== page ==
Alaska's race for U.S. Senate is still too close to call, although Sen. Ted Stevens is creeping farther ahead of Anchorage Mayor Mark Begich in his bid for a seventh term. With 72 percent of the vote counted Tuesday night, Stevens has captured 48.42 percent of the vote to Begich's 46.06.
But the race for Alaska's lone congressional seat appears over. Rep. Don Young appears headed toward a 19th term with a comfortable lead over his Democratic opponent, former state Rep. Ethan Berkowitz.
Young owns 51.49 percent of the votes. Berkowitz has 43.97 and Alaska Independent candidate Don Wright has 4.29. Berkowitz hasn't given up, though. When asked by a television reporter if he was ready to concede, Berkowitz replied "Hell no!"
A jubilant Young, wearing an elephant print tie and with his wife, Lu, at his side, showed up at Election Central at Anchorage's Egan Center around 11 p.m. "Pollsters were wrong and they've always been wrong," he said. "They don't understand Alaska."
Stevens and Begich both said they expect the race to remain close, perhaps not being decided until absentee votes are counted. Stevens, who spent most of the evening with supporters at the Snow Goose Restaurant and Brewery, said he was prepared for the outcome to remain in doubt beyond Tuesday. He was leaving around 11:15.
Stevens leads Begich by less than 5,000 votes. About 40,000 absentee ballots won't be counted until the coming days, and about 9,000 of 23,000 early ballots cast haven't been counted yet either.
With Alaskans choosing John McCain over Barack Obama by almost a 2-to-1 margin in the presidential race, Alaska's Republican Party could pull off an improbable hat trick in the federal races on the Alaska ballot.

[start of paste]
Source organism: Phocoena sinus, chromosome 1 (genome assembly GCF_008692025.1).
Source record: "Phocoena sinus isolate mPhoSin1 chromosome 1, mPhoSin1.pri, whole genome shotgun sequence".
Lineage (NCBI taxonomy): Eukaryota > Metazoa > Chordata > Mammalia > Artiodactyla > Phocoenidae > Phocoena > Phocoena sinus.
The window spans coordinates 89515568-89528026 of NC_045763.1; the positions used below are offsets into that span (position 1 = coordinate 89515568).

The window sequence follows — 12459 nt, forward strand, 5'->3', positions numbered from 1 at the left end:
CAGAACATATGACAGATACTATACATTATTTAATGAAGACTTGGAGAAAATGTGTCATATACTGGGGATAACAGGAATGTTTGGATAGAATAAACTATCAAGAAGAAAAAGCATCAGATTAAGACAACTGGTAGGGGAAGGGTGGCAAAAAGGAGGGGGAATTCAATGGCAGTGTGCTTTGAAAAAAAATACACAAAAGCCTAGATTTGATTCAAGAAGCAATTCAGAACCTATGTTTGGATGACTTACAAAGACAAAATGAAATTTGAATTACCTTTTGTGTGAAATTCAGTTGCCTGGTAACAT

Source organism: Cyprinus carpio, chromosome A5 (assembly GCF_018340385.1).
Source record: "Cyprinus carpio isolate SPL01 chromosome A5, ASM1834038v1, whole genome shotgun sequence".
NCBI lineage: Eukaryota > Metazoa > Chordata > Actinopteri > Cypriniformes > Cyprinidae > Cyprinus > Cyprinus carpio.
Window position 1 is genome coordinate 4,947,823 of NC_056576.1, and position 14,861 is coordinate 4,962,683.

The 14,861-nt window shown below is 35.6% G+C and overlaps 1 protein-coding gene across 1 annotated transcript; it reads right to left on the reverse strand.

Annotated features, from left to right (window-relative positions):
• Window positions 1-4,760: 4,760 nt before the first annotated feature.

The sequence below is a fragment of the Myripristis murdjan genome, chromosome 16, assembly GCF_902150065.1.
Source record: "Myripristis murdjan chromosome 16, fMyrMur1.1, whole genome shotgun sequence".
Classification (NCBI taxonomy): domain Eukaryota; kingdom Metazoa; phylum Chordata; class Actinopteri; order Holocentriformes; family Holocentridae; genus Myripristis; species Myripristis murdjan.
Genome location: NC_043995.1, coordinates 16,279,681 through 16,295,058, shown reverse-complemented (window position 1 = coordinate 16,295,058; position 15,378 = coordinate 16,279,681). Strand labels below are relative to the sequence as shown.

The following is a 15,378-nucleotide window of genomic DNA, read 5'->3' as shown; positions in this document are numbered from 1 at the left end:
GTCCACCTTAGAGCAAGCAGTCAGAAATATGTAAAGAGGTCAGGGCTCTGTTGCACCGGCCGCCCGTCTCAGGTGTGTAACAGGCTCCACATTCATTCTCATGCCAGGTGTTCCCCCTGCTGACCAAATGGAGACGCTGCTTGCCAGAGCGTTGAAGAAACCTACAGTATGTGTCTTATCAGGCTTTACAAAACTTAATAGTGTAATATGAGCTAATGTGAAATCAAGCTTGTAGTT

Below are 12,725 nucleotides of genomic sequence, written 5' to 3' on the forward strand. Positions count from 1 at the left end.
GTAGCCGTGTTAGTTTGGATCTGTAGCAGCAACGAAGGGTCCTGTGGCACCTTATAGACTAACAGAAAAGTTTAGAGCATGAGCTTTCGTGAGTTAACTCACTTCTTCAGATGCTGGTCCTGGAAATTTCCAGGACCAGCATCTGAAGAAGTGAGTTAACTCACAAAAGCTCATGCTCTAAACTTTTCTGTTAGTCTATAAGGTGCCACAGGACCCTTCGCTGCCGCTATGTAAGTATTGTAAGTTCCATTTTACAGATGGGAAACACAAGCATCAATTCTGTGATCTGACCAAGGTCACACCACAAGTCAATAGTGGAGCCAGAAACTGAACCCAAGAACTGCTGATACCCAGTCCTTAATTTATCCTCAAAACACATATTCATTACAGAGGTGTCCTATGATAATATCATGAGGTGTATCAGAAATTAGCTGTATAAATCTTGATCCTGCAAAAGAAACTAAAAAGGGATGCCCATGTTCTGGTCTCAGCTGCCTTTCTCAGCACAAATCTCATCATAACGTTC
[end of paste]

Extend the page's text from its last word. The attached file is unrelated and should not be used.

Victories by Stevens and Young would defy pre-election polls, which showed Begich leading Stevens, 84, who last week was convicted of failing to report gifts on federal disclosure forms. The polls showed Berkowitz leading Young as well.
Anchorage pollster and consultant Dave Dittman, who generally works for Republicans, said he was as surprised as anyone by the results. He issued his own poll earlier Tuesday showing both Stevens and Young trailing their opponents.
Dittman speculated that Gov. Sarah Palin's presence on the presidential ticket as McCain's running mate may have pulled more Republicans to the polls.
"It's a huge Republican turnout," Dittman said. "I don't know if it's the Palin effect. It's just a huge, huge Republican turnout and it's all the way down the ticket."
Stevens looked relaxed and upbeat as he worked the crowd at the Snow Goose. Shortly before 9 p.m., before any results had been reported, Sen. Lisa Murkowski, took the stage.
"Alaskans stand by those who serve us honorably and well," she said.
Murkowski campaigned vigorously for Stevens in the days since a Washington, D.C., jury convicted him on seven felony counts of failing to report gifts on federal disclosure forms, returning the favor Stevens did her four years ago when she faced a tough re-election fight against former Gov. Tony Knowles.
"She's just one helluva partner," Stevens told the crowd.